In 1968, fresh from participating in student revolts in Paris, Ahmed Benyahia attended the inauguration of a statute of the Emir Abdelkader in the centre of Algiers. He was not impressed. The proportions appeared all wrong, with the horse of this nineteenth-century hero of the Algerian resistance looking more like a donkey. Determined to do better, Ahmed returned to his home town of Constantine and tried to interest the regional and local authorities in funding the building of a statue of a hero of the War of Liberation, Youcef Zighoud (1921-56). The statue would become an object of controversy between the local authorities in Zighoud’s village of birth, the regional headquarters of the party of the National Liberation Front (FLN) in Constantine and the presidential office in Algiers. Ahmed tells a story of the struggle to come to an officially-agreed version of the past, with arguments about ownership, legitimacy and regional balance resulting in the statue of Zighoud being more often hidden from view than on public display.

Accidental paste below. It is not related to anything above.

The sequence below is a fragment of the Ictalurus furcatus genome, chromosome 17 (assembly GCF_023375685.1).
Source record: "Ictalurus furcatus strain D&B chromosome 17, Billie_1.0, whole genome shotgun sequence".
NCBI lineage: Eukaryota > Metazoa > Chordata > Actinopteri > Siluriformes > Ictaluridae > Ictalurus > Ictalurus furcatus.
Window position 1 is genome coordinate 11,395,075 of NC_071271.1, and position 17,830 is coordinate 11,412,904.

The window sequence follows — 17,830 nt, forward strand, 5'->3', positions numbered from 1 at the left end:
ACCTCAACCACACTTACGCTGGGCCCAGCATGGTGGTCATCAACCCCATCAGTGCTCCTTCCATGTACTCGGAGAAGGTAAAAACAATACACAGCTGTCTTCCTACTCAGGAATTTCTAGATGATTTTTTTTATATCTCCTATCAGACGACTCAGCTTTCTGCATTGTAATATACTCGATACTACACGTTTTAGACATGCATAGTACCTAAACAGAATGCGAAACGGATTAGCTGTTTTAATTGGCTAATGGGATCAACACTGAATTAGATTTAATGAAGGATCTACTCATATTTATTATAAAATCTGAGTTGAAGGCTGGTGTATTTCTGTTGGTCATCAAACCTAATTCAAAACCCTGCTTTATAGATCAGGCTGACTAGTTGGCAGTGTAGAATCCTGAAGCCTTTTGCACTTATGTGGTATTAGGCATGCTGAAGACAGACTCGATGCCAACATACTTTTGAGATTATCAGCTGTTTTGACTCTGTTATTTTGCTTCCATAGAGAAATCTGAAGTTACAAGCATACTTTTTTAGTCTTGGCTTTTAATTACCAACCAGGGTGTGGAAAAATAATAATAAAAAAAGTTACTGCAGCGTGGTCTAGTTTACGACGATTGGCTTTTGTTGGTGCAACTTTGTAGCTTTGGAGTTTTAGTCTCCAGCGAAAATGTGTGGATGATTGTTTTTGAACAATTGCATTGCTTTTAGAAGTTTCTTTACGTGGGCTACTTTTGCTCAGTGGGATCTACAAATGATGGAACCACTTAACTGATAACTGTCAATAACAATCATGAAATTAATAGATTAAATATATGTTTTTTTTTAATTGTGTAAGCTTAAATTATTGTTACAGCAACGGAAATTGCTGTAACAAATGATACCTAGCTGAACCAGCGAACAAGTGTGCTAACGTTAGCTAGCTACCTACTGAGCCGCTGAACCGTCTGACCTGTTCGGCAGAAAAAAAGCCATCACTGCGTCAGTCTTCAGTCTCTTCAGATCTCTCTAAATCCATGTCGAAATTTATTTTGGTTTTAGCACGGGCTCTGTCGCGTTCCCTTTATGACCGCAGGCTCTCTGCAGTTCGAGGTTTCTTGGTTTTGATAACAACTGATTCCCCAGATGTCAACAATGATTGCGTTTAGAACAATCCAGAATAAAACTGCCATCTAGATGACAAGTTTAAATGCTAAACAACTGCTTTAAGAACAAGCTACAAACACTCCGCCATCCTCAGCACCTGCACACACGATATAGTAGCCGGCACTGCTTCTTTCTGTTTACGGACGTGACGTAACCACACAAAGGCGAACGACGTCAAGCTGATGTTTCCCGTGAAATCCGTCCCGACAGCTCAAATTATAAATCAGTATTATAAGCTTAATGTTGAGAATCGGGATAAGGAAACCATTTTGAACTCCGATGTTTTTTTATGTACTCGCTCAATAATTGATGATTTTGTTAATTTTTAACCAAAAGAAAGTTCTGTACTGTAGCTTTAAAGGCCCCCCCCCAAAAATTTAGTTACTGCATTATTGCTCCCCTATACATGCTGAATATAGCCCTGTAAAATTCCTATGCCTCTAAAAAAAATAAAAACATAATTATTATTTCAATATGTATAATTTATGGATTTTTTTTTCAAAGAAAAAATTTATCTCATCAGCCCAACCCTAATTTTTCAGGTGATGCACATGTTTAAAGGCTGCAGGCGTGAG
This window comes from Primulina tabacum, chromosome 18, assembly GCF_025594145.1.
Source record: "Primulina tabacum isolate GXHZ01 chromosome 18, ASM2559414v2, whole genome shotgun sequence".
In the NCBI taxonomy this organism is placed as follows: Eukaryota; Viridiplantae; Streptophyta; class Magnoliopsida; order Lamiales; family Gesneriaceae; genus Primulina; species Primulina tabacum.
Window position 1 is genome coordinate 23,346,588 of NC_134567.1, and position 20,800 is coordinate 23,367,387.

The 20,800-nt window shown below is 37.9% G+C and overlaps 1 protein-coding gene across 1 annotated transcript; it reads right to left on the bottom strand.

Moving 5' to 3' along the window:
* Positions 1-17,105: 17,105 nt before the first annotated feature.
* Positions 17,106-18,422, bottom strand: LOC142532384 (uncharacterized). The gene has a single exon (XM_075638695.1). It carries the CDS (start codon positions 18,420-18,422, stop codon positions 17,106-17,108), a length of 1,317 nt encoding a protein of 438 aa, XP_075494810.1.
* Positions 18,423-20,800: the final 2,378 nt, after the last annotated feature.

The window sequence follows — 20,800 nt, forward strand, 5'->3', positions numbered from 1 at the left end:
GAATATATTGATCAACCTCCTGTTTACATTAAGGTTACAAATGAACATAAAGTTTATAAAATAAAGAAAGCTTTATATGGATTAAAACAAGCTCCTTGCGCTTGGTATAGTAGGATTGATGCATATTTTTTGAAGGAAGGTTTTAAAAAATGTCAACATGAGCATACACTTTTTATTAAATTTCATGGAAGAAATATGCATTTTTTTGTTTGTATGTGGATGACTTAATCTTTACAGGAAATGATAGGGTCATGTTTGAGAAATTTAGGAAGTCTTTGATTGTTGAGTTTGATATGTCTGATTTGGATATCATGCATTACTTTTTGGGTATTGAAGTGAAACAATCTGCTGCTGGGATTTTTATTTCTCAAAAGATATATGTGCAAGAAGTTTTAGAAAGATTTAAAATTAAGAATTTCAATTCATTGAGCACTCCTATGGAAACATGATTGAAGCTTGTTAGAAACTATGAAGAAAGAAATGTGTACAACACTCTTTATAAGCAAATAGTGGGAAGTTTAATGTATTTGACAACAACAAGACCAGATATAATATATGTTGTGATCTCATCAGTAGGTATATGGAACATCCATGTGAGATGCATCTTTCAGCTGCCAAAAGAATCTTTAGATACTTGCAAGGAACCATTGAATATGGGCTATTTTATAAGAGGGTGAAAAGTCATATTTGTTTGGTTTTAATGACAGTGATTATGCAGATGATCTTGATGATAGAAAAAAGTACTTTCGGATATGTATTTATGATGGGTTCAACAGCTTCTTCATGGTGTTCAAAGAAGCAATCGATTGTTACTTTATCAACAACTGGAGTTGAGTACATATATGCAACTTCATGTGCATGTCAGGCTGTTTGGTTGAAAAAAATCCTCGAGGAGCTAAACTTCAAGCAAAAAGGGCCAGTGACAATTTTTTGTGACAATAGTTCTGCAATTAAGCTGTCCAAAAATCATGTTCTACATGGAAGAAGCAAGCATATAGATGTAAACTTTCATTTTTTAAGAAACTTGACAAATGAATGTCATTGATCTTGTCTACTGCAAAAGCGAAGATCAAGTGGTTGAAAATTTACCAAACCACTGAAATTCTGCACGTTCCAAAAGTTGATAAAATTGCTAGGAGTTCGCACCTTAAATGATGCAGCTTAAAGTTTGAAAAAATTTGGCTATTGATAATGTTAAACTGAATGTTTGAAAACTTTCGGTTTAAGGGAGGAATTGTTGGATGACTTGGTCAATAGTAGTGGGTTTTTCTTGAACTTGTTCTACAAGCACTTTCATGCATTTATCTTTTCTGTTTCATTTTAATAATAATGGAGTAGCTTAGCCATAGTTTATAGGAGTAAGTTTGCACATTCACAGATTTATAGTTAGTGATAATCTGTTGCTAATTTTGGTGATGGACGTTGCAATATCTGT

The long history of a short-lived statue
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